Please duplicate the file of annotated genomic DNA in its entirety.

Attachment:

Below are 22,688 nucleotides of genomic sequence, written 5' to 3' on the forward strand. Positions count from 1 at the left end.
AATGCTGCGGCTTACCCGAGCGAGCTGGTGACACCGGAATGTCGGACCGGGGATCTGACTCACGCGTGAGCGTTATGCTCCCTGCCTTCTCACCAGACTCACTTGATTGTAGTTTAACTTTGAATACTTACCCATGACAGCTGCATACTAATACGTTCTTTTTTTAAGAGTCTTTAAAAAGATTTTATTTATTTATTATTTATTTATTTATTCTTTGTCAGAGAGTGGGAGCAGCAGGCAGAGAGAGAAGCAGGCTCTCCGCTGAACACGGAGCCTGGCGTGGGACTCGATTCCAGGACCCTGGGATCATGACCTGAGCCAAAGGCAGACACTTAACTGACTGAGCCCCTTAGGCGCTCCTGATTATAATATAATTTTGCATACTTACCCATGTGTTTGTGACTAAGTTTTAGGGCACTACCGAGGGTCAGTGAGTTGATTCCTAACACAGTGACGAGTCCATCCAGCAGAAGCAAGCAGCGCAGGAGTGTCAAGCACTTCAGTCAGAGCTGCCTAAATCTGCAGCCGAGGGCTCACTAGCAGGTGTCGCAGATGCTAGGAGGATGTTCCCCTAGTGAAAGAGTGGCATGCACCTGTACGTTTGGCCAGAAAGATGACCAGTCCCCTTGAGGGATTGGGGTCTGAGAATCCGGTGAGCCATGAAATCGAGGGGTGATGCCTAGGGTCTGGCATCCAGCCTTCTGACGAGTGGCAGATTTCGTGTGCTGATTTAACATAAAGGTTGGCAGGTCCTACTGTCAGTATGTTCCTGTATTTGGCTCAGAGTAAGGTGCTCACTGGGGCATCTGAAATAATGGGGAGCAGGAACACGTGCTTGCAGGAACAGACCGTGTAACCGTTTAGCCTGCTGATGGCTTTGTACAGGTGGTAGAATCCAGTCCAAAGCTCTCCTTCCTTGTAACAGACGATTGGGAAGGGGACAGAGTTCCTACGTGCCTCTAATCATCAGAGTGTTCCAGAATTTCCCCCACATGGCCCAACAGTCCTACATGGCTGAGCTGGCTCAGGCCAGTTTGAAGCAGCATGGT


Below are 22,688 nucleotides of genomic sequence, written 5' to 3' on the forward strand. Positions count from 1 at the left end.
AATGCTGCGGCTTACCCGAGCGAGCTGGTGACACCGGAATGTCGGACCGGGGATCTGACTCACGCGTGAGCGTTATGCTCCCTGCCTTCTCACCAGACTCACTTGATTGTAGTTTAACTTTGAATACTTACCCATGACAGCTGCATACTAATACGTTCTTTTTTTAAGAGTCTTTAAAAAGATTTTATTTATTTATTATTTATTTATTTATTCTTTGTCAGAGAGTGGGAGCAGCAGGCAGAGAGAGAAGCAGGCTCTCCGCTGAACACGGAGCCTGGCGTGGGACTCGATTCCAGGACCCTGGGATCATGACCTGAGCCAAAGGCAGACACTTAACTGACTGAGCCCCTTAGGCGCTCCTGATTATAATATAATTTTGCATACTTACCCATGTGTTTGTGACTAAGTTTTAGGGCACTACCGAGGGTCAGTGAGTTGATTCCTAACACAGTGACGAGTCCATCCAGCAGAAGCAAGCAGCGCAGGAGTGTCAAGCACTTCAGTCAGAGCTGCCTAAATCTGCAGCCGAGGGCTCACTAGCAGGTGTCGCAGATGCTAGGAGGATGTTCCCCTAGTGAAAGAGTGGCATGCACCTGTACGTTTGGCCAGAAAGATGACCAGTCCCCTTGAGGGATTGGGGTCTGAGAATCCGGTGAGCCATGAAATCGAGGGGTGATGCCTAGGGTCTGGCATCCAGCCTTCTGACGAGTGGCAGATTTCGTGTGCTGATTTAACATAAAGGTTGGCAGGTCCTACTGTCAGTATGTTCCTGTATTTGGCTCAGAGTAAGGTGCTCACTGGGGCATCTGAAATAATGGGGAGCAGGAACACGTGCTTGCAGGAACAGACCGTGTAACCGTTTAGCCTGCTGATGGCTTTGTACAGGTGGTAGAATCCAGTCCAAAGCTCTCCTTCCTTGTAACAGACGATTGGGAAGGGGACAGAGTTCCTACGTGCCTCTAATCATCAGAGTGTTCCAGAATTTCCCCCACATGGCCCAACAGTCCTACATGGCTGAGCTGGCTCAGGCCAGTTTGAAGCAGCATGGT